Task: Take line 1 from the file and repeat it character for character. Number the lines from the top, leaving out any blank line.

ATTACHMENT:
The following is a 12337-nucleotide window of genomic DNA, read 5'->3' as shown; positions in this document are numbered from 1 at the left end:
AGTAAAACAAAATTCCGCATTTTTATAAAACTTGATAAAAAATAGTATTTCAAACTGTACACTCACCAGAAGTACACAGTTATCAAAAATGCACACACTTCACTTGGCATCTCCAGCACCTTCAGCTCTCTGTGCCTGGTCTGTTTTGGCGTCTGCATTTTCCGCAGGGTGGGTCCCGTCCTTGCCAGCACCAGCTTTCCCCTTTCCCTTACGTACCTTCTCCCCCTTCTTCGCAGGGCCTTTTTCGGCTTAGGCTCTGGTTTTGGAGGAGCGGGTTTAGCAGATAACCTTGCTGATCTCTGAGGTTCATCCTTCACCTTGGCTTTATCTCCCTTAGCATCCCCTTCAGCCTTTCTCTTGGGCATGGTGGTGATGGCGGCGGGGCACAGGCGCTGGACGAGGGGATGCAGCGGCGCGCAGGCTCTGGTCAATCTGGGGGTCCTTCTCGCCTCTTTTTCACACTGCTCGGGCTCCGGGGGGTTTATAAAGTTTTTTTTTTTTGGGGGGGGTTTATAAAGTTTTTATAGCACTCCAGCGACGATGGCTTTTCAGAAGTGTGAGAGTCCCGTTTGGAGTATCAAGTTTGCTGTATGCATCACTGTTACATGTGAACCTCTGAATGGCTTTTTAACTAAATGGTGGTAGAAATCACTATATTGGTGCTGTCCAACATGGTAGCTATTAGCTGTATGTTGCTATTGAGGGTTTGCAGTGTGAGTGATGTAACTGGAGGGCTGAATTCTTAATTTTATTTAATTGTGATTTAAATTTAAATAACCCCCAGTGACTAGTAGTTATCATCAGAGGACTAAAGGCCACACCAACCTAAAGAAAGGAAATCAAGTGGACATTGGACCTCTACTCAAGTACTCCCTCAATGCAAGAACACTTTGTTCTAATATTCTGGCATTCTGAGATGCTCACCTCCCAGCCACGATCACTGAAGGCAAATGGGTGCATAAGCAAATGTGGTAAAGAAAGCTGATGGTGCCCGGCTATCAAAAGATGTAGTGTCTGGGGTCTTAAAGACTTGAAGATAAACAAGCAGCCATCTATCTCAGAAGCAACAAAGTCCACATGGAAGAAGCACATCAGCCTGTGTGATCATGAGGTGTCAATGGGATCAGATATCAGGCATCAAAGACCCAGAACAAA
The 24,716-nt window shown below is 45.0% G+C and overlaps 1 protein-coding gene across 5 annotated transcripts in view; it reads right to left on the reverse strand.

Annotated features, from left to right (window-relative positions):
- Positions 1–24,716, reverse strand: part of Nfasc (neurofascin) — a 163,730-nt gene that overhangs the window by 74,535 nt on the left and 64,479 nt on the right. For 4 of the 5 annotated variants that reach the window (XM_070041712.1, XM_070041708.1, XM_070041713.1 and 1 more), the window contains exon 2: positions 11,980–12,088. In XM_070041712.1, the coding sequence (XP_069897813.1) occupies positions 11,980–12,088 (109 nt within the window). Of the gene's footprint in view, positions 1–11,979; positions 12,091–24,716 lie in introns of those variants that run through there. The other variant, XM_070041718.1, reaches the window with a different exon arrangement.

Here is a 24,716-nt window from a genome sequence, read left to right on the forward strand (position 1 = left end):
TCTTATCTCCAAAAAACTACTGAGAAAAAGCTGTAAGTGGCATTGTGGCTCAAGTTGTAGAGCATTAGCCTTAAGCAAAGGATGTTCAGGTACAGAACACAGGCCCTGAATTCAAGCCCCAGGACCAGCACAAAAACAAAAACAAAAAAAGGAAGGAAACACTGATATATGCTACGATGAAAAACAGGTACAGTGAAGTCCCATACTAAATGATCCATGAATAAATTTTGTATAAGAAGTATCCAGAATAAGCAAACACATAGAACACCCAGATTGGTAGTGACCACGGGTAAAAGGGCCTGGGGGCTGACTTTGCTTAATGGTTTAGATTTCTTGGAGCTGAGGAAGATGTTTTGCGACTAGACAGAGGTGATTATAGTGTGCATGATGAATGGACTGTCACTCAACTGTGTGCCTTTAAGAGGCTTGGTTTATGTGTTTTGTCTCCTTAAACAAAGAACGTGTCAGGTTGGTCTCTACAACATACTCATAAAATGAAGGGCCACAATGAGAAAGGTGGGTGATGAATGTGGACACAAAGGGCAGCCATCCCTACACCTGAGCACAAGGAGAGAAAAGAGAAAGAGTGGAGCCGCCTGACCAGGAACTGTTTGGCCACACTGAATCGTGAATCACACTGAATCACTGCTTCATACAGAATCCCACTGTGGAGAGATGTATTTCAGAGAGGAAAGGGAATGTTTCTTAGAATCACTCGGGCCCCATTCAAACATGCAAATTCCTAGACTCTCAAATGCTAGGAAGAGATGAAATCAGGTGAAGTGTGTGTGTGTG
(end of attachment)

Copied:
The following is a 12337-nucleotide window of genomic DNA, read 5'->3' as shown; positions in this document are numbered from 1 at the left end: